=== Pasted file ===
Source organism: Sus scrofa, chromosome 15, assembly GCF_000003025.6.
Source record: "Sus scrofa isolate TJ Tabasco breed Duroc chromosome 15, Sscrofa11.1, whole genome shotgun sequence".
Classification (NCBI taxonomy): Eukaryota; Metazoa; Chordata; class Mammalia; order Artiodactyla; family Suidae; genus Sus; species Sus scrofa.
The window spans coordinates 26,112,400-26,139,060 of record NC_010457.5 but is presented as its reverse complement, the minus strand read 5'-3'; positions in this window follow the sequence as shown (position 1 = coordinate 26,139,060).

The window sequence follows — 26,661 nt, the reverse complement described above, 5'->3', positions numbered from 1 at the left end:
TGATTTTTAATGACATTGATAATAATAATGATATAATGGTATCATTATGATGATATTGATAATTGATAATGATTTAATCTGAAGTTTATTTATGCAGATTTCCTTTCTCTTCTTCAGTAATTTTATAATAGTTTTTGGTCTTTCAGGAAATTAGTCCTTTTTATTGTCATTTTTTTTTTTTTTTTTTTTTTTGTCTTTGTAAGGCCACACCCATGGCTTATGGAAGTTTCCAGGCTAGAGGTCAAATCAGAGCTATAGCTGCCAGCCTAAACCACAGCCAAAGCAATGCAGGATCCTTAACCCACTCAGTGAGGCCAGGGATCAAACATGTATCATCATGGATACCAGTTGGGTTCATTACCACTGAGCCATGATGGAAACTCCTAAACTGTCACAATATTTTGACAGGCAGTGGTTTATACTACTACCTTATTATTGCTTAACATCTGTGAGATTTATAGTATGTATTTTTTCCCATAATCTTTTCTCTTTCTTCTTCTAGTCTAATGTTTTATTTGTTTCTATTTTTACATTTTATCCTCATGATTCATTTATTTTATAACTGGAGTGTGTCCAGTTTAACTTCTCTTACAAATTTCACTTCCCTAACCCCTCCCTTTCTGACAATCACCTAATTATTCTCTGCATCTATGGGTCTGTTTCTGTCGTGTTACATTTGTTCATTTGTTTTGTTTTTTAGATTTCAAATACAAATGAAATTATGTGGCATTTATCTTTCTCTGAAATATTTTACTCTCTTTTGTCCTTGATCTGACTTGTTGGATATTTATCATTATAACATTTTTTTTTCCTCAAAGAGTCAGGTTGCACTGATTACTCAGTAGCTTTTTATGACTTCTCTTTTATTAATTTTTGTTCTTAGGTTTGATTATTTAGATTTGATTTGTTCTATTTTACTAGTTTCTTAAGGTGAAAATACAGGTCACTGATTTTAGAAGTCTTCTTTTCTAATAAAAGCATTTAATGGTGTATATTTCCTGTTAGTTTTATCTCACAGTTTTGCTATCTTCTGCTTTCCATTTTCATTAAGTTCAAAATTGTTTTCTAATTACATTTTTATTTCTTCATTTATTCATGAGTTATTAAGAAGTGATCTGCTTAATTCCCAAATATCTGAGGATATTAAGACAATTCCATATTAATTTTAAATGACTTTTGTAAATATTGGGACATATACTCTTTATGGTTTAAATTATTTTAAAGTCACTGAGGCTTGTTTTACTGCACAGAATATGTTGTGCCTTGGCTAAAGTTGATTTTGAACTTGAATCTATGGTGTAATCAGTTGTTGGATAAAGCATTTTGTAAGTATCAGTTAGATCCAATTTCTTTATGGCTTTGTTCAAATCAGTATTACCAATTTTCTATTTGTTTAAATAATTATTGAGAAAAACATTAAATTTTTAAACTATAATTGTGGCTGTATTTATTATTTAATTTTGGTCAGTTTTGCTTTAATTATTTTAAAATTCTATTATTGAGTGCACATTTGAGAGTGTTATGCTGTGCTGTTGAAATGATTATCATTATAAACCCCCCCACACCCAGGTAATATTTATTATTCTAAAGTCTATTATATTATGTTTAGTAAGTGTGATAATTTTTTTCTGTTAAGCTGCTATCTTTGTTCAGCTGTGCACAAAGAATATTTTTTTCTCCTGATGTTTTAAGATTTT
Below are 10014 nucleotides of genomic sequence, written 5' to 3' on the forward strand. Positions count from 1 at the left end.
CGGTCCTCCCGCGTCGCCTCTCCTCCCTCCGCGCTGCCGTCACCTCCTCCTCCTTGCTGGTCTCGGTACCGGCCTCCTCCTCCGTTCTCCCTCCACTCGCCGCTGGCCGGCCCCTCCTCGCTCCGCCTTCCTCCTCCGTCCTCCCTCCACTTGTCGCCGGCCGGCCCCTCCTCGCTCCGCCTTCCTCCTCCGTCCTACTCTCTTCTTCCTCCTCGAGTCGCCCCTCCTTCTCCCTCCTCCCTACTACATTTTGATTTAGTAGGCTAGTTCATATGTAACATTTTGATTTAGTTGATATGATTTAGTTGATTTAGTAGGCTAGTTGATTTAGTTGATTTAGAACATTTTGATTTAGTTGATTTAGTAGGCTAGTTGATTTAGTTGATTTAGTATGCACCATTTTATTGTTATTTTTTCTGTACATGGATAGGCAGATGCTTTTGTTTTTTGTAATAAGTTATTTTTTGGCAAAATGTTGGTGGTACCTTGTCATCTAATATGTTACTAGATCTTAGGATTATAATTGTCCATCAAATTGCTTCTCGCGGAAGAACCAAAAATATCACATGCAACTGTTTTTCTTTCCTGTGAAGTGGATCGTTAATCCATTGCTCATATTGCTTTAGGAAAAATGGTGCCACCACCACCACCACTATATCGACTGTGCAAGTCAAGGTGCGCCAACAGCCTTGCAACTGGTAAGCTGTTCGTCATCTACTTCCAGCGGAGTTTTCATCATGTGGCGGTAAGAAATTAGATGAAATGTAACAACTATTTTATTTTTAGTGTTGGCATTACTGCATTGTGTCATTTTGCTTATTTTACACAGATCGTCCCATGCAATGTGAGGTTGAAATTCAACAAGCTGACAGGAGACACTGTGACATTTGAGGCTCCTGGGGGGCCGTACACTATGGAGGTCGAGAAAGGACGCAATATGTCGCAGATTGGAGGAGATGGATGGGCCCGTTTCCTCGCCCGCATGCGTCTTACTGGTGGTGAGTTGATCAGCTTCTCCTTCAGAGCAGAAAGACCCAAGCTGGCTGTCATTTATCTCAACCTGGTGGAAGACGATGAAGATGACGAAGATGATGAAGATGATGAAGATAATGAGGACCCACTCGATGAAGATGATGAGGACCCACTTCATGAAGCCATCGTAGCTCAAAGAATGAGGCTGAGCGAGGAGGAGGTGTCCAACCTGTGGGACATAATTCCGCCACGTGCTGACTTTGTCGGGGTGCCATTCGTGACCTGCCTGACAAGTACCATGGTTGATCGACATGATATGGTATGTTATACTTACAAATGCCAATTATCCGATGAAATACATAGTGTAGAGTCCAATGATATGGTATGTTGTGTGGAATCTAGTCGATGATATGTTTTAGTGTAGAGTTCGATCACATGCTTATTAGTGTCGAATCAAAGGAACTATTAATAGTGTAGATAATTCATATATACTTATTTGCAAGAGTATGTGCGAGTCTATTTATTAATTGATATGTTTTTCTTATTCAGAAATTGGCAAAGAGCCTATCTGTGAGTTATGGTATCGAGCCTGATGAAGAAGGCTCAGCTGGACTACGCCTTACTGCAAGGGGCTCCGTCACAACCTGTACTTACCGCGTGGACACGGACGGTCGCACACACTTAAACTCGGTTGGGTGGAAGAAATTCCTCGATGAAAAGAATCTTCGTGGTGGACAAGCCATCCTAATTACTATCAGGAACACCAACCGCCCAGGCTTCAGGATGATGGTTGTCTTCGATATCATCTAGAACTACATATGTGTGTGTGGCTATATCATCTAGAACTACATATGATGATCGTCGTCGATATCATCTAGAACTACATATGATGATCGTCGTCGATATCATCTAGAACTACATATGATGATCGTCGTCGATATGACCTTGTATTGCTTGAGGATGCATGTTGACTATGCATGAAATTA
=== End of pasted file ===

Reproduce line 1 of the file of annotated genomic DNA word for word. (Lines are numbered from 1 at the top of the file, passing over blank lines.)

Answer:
Source organism: Sus scrofa, chromosome 15, assembly GCF_000003025.6.